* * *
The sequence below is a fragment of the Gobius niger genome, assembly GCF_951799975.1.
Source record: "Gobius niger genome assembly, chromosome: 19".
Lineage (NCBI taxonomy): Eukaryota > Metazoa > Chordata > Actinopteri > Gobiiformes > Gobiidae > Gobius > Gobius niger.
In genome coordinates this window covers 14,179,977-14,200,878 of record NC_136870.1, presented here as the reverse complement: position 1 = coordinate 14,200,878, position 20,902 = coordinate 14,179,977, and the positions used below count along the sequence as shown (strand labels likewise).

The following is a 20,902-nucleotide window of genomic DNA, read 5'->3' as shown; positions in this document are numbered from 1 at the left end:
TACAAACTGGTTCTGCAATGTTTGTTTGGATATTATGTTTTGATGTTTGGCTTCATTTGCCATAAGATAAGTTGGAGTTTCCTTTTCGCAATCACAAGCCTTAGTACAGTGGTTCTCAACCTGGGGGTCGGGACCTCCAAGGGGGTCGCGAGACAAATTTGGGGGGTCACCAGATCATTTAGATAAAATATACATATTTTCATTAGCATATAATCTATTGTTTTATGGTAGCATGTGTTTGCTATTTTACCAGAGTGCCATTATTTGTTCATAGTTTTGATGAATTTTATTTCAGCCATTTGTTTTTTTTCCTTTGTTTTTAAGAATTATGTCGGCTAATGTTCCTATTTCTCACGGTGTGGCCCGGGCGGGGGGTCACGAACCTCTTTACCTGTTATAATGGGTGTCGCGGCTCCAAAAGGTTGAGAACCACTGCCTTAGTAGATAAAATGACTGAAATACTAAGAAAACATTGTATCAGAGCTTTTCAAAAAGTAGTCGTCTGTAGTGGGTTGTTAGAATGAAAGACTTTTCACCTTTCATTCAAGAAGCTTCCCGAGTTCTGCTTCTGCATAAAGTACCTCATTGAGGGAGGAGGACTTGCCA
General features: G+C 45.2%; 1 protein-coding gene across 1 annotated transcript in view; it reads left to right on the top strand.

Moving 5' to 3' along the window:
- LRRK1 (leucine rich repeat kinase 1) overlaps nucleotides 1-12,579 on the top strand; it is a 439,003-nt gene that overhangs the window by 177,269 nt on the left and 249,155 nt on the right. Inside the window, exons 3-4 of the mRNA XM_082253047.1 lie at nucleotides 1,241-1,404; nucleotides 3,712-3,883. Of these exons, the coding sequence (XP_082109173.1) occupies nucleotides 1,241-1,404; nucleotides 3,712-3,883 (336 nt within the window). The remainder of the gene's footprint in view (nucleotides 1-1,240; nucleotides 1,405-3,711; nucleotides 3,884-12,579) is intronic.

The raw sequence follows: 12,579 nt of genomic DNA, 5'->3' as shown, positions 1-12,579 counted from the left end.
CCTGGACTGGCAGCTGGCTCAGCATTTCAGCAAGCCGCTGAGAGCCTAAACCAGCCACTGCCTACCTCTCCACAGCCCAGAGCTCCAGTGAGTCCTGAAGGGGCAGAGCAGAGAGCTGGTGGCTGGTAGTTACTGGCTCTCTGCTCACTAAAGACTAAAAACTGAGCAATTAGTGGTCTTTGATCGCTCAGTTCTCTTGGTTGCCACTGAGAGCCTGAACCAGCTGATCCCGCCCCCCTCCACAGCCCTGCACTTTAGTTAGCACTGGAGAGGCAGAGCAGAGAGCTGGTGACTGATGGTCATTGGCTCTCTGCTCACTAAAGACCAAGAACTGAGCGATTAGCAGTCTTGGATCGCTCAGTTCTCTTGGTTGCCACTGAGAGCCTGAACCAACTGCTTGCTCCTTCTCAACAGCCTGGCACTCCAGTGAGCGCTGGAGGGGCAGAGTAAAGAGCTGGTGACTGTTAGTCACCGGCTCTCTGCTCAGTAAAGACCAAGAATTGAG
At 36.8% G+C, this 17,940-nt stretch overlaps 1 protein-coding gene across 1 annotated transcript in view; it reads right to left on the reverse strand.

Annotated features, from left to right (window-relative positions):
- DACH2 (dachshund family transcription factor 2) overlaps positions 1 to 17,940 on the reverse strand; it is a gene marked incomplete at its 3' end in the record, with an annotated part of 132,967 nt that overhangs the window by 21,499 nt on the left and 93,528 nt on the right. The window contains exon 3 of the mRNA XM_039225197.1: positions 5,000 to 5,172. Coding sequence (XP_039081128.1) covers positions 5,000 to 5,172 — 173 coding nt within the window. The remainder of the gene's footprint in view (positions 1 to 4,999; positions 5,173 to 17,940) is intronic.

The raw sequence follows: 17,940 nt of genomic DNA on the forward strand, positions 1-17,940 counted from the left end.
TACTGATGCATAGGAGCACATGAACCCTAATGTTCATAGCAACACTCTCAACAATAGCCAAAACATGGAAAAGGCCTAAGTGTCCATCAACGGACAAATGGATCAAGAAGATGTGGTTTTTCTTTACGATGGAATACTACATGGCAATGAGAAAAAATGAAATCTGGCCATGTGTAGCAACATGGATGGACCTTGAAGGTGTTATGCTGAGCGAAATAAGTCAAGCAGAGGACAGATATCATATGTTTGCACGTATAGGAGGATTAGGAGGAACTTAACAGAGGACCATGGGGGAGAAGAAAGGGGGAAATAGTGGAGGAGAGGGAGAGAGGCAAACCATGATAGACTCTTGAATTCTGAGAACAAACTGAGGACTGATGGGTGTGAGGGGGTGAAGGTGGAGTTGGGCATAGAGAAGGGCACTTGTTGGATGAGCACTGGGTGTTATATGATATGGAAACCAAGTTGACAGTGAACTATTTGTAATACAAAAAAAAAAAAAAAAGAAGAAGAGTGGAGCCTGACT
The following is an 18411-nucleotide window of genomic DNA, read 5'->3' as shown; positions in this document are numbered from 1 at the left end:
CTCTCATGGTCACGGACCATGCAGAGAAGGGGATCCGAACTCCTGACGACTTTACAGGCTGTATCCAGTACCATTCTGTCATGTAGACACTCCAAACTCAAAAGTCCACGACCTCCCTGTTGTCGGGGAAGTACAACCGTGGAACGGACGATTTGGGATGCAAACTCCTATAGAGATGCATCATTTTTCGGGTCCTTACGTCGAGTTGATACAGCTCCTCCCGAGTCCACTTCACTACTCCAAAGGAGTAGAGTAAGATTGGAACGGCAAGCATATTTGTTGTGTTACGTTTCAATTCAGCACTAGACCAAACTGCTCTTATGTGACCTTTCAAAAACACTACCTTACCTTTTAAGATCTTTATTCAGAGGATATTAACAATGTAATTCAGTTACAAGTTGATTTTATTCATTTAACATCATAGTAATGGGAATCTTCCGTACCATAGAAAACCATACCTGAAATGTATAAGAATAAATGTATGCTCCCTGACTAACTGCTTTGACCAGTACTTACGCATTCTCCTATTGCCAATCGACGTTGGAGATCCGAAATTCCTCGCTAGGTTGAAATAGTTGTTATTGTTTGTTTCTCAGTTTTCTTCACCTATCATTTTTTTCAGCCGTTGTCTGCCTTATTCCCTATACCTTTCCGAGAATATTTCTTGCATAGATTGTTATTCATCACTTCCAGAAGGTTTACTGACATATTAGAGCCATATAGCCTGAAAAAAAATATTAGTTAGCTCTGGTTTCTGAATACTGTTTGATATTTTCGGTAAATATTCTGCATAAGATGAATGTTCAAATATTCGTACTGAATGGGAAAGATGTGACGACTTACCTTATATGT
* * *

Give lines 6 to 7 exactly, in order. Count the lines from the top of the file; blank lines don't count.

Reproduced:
TACAAACTGGTTCTGCAATGTTTGTTTGGATATTATGTTTTGATGTTTGGCTTCATTTGCCATAAGATAAGTTGGAGTTTCCTTTTCGCAATCACAAGCCTTAGTACAGTGGTTCTCAACCTGGGGGTCGGGACCTCCAAGGGGGTCGCGAGACAAATTTGGGGGGTCACCAGATCATTTAGATAAAATATACATATTTTCATTAGCATATAATCTATTGTTTTATGGTAGCATGTGTTTGCTATTTTACCAGAGTGCCATTATTTGTTCATAGTTTTGATGAATTTTATTTCAGCCATTTGTTTTTTTTCCTTTGTTTTTAAGAATTATGTCGGCTAATGTTCCTATTTCTCACGGTGTGGCCCGGGCGGGGGGTCACGAACCTCTTTACCTGTTATAATGGGTGTCGCGGCTCCAAAAGGTTGAGAACCACTGCCTTAGTAGATAAAATGACTGAAATACTAAGAAAACATTGTATCAGAGCTTTTCAAAAAGTAGTCGTCTGTAGTGGGTTGTTAGAATGAAAGACTTTTCACCTTTCATTCAAGAAGCTTCCCGAGTTCTGCTTCTGCATAAAGTACCTCATTGAGGGAGGAGGACTTGCCA
General features: G+C 45.2%; 1 protein-coding gene across 1 annotated transcript in view; it reads left to right on the top strand.